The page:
STOCKTON HELBING/Crazy Aquarius: When a youngish drummer's day job is with Doc Severinsen, you might well expect some after hours, off the clock fun and games after punching out for the day. Helbing and his pals don't stray far from mainstream jazz but they do turn it on it's head in ways sure to grab your ear and make you make sure you heard what you thought you heard. Dipping into cartoon music, music appropriate for contemporary silent movie scores, music for left leaning tastes etc, these pros don't let you down or leave you stranded. Fun stuff for jazzbos looking for solid stuff beyond what the majors are offering.
NATE NAJAR TRIO/Blues for Bight People: I don't think a lot of listeners nowadays remember when Charlie Byrd was a real swingier unless they are really into digging through the dusties. Byrd's later stuff on Concord seemed to be of a high minded, concert presentation. Najar hears it differently and takes it back to jump, even earning praise from Byrd's widow. Fronting a smoking trio that makes just as much sound as they need to, this wonderful reframing of the Byrd legacy shows there's still plenty of gold in the old and that maybe learning a little but about where we've come from might lead to paving tomorrow's streets with a thicker layer of gold. Except for a tribute written by Najar, this is a fine cross section of songs identified with Byrd's earlier jazzbo periods and it's less homage than tribute, right from the heart from a real fan as well. Tasty stuff guitar jazzbos will want on their playlists.
IZZY CHAIT/Straight from the Heart: Yes, objet d'art fans, this is the same I. Chait from the Asian art gallery in Beverly Hills. He originally wanted to be a singer but hung it up when he had to support a family. Now that the kids are grown and everyone has all the tchotkes they need, he's hired a band, turned on the mic and polished up a bunch of songs from his era that you can tell he has affection for. Well, he's proof that still waters run deep. This is a set any lounge lizard can be proud of. Without an ounce of Vegas insincerity, this is the kind of set old timers and pomo kiddies can equally enjoy, bringing their own particular baggage along for the fun. He's not going manqué on Sinatra or Jones or trying to be ironic, he's just having a contagious good time. Check it out.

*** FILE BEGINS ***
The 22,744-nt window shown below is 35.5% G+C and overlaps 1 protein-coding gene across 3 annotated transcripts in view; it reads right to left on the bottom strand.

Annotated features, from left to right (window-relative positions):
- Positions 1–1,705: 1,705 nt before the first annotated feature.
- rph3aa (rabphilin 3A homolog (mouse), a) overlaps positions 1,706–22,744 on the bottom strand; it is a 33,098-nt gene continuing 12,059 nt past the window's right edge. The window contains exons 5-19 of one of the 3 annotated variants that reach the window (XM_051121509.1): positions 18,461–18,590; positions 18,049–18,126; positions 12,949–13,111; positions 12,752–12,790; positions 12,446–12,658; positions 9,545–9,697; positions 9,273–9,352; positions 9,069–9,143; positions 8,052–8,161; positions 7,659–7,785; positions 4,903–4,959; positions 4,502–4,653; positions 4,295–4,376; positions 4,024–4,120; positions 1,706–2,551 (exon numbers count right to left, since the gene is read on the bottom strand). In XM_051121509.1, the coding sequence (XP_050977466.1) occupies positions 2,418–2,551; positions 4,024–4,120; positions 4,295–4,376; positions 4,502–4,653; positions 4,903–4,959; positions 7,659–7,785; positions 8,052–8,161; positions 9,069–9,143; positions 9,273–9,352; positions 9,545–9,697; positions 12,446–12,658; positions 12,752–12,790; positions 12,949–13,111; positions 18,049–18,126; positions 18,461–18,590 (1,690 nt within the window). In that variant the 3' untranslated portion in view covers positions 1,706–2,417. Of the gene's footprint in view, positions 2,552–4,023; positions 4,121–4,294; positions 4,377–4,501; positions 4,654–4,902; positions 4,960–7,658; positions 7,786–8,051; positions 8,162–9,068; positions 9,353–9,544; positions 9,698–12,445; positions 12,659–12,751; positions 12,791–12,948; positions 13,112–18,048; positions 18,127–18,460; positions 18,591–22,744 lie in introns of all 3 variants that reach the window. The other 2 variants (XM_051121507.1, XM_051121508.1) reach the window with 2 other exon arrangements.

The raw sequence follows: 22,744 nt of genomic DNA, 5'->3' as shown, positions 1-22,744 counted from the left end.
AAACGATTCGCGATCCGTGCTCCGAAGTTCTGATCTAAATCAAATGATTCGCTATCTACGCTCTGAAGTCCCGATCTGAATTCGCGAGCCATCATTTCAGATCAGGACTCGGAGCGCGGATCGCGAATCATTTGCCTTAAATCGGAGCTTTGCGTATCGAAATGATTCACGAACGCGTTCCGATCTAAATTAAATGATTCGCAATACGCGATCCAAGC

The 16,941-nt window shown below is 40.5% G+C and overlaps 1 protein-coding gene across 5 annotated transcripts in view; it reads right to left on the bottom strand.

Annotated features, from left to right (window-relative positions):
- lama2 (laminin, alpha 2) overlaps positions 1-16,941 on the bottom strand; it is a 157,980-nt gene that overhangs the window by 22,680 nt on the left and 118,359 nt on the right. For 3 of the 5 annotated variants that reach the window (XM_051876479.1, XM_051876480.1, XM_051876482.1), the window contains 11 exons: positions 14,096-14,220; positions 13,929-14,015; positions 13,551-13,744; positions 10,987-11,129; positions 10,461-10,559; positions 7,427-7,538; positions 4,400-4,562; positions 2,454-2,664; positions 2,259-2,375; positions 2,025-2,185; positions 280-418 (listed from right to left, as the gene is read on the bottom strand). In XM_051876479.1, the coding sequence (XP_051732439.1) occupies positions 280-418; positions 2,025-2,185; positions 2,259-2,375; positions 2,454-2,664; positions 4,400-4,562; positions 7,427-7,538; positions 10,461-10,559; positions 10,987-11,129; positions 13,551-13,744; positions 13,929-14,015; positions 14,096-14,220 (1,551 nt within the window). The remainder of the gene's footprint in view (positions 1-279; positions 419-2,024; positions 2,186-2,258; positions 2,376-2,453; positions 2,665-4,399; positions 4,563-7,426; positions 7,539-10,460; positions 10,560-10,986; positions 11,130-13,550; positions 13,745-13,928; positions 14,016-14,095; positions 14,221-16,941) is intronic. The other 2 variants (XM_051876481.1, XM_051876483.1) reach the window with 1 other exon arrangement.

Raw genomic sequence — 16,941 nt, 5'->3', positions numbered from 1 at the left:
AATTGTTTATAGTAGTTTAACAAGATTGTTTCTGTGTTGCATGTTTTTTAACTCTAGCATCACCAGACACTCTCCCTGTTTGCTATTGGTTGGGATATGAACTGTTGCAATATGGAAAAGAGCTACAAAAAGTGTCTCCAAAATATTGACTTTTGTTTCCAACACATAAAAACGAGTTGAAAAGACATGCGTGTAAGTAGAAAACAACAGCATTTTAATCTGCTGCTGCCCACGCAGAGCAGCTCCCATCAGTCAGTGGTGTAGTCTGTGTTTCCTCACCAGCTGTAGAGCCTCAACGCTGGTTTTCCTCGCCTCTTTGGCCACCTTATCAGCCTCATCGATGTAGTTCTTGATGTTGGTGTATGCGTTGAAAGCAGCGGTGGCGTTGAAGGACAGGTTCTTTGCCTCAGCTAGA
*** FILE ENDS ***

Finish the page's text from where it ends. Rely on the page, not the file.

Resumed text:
TOM WOPAT/I've Got Your Number: It's no coincidence that Wopat looks like an older, hang dog version of Jon Hamm on the cover. He's dipping his toe in "Mad Men" era supper club big band stylings here. Working hard enough to shake off his good old boy image, he doesn't infringe on Steve Tyrell territory here instead channeling an older, wiser Jack Jones as he takes the program into late 60s singer/songwriter territory. While these might be tough times in general for Broadway/cabaret type recordings, there ain't no room for "Brother, Can You Spare a Dime?" on here. It's a swinging, big band good time that won't let you down.